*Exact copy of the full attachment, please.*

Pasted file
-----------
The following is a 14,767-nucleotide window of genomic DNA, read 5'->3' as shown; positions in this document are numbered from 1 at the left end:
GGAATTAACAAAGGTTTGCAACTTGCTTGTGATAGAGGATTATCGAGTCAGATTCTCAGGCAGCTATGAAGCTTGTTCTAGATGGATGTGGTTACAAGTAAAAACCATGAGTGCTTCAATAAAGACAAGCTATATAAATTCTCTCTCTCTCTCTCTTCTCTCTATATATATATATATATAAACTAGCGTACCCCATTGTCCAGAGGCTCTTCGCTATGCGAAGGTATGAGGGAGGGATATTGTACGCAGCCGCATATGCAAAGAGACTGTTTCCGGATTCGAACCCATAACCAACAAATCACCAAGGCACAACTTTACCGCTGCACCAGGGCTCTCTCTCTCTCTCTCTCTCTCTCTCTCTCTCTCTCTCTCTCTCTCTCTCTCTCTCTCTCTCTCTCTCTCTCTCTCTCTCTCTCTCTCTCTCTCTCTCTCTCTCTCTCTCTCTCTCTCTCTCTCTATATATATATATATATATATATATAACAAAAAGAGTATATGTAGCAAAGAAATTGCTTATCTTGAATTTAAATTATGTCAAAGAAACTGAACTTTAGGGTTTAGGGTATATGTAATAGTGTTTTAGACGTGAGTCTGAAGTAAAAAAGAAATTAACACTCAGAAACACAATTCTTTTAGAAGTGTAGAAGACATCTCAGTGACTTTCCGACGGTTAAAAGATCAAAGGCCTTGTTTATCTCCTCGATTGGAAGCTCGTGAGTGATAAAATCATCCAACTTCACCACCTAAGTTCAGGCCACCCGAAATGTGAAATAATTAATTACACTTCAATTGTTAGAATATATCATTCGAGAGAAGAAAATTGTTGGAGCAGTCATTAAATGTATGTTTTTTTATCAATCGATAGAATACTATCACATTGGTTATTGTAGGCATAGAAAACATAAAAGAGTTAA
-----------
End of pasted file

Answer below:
The following is a 14,767-nucleotide window of genomic DNA, read 5'->3' as shown; positions in this document are numbered from 1 at the left end:
GGAATTAACAAAGGTTTGCAACTTGCTTGTGATAGAGGATTATCGAGTCAGATTCTCAGGCAGCTATGAAGCTTGTTCTAGATGGATGTGGTTACAAGTAAAAACCATGAGTGCTTCAATAAAGACAAGCTATATAAATTCTCTCTCTCTCTCTCTTCTCTCTATATATATATATATATAAACTAGCGTACCCCATTGTCCAGAGGCTCTTCGCTATGCGAAGGTATGAGGGAGGGATATTGTACGCAGCCGCATATGCAAAGAGACTGTTTCCGGATTCGAACCCATAACCAACAAATCACCAAGGCACAACTTTACCGCTGCACCAGGGCTCTCTCTCTCTCTCTCTCTCTCTCTCTCTCTCTCTCTCTCTCTCTCTCTCTCTCTCTCTCTCTCTCTCTCTCTCTCTCTCTCTCTCTCTCTCTCTCTCTCTCTCTCTCTCTCTCTCTCTCTCTCTATATATATATATATATATATATATAACAAAAAGAGTATATGTAGCAAAGAAATTGCTTATCTTGAATTTAAATTATGTCAAAGAAACTGAACTTTAGGGTTTAGGGTATATGTAATAGTGTTTTAGACGTGAGTCTGAAGTAAAAAAGAAATTAACACTCAGAAACACAATTCTTTTAGAAGTGTAGAAGACATCTCAGTGACTTTCCGACGGTTAAAAGATCAAAGGCCTTGTTTATCTCCTCGATTGGAAGCTCGTGAGTGATAAAATCATCCAACTTCACCACCTAAGTTCAGGCCACCCGAAATGTGAAATAATTAATTACACTTCAATTGTTAGAATATATCATTCGAGAGAAGAAAATTGTTGGAGCAGTCATTAAATGTATGTTTTTTTATCAATCGATAGAATACTATCACATTGGTTATTGTAGGCATAGAAAACATAAAAGAGTTAA